Nuclear power contributes only a small share to the global energy production. According to the World Energy Statistics 2015 published by the International Energy Agency (IEA) nuclear power accounts for 4.8% of the total primary energy supply worldwide, far behind oil (31.1%), coal (28.9%), natural gas (21.4%) and even behind biofuels and waste (10.2%).
Of the producers of nuclear power, the United States are by far the largest with 33.2% of the world’s total, followed by France (17.1%) and Russia (7.0%). The United Kingdom’s production accounts for 2.9%. In contrast, France generates the largest share of its domestic electricity generation from nuclear power (74.4%). It is followed by Sweden (43.4%), Ukraine (43.0%) and South Korea (25.8%), while the United Kingdom comes fifth with 19.2%.
Nuclear power is not a renewable source of energy. It relies on uranium which is a relatively common resource. According to a 2014 OECD study, the largest currently known recoverable resources exist in Australia (approximately 29% of the world), Kazakhstan (12%) and Russia (9%). When looking at the actual production, more than half the world’s extraction takes place in Canada (28%) and Australia (23%), of which the latter has no nuclear power plants itself.
Criticism of the civil use of nuclear technology mostly focuses on the technology’s safety. The search for storage solutions for radioactive waste has made limited progress. Waste management and disposal options remain problematic and controversial. Furthermore, there is the risk of a nuclear accident, described by the International Atomic Energy Agency (IAEA) as “an event that has led to significant consequences to people, the environment or the facility”. In 1990 the IAEA introduced the International Nuclear and Radiological Event Scale (INES) to describe the severity of such an event. The logarithmic scale reaches from 0 to 7 and at each level indicates a tenfold more severe incident than at the previous level. All incidents up to 3 are in the category of incidents, while those classified 4 and above are considered to be accidents.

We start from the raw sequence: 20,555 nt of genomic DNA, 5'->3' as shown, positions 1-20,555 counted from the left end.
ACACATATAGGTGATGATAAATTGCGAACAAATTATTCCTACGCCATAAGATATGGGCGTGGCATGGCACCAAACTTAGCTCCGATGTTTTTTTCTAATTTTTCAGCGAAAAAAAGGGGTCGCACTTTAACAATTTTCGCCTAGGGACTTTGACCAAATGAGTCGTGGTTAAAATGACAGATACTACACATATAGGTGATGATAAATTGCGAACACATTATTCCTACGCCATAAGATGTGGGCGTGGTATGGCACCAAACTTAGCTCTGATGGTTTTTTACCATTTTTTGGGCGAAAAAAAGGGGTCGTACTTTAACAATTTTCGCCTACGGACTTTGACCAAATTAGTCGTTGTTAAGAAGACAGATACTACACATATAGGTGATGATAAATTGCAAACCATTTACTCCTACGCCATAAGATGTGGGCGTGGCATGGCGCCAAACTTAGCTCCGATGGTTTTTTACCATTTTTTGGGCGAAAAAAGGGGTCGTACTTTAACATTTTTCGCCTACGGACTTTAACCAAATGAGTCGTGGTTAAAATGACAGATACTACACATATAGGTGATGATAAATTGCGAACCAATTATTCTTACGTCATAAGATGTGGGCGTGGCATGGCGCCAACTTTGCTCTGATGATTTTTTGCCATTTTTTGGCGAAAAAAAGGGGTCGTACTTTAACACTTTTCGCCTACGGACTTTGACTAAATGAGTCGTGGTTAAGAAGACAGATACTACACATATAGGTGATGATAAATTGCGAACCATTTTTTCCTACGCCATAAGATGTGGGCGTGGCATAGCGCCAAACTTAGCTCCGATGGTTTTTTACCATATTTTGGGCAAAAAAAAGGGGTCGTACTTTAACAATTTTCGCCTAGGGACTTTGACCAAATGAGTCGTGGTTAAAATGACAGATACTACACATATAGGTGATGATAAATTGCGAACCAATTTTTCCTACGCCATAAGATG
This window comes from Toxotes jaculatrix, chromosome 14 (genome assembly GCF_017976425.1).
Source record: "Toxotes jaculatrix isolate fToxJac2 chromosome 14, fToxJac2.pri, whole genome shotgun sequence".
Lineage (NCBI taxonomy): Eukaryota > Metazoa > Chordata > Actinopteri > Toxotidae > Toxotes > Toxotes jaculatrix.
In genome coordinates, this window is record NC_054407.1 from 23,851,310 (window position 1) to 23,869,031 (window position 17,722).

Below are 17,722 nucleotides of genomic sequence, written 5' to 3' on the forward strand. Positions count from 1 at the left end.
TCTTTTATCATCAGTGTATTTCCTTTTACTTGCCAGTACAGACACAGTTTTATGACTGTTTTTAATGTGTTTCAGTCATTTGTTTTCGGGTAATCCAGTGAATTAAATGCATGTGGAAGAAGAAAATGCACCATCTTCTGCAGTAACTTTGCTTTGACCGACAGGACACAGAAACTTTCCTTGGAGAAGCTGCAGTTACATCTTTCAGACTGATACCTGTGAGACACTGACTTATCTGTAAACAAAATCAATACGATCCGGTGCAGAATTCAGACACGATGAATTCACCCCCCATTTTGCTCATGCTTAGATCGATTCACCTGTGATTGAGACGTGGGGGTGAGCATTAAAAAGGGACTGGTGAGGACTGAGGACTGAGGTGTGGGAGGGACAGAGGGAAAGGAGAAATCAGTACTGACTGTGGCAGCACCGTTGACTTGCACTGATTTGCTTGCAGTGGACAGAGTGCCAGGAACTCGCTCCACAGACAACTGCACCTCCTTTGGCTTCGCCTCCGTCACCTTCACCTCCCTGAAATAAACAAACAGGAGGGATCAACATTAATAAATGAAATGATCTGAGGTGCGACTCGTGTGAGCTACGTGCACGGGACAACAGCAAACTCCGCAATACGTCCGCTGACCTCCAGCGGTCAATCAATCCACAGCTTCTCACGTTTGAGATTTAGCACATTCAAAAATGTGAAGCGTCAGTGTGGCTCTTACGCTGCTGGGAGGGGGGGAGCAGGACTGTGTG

A 2010 study concluded that there have been at least 99 recorded nuclear power plant accidents between 1952 and 2009. In the history of nuclear accidents, Chernobyl (1986) and Fukushima (2011) have been the most severe and were classified as level 7 incidents (“major accident”). The worst incident in the UK was the 1957 Windscale fire at the Sellafield site which was classified a level 5 “accident with wider consequences”.
It is not the number of immediate fatalities that make nuclear accidents problematic, but the exposure of people to radiation and the contamination that has long-term consequences and also makes the issue of waste so challenging. A look at the proximity of population near nuclear power plants therefore helps to better understand the associated potential risks.
The cartogram shown above displays locations of nuclear power plants in the world taken from an IAEA database of nuclear reactors published by the Center for International Earth Science Information Network (CIESIN) at Columbia University. This database includes facilities which are at varying stages of decommissioning which is a time-intensive and expensive process due to its continuing hazards.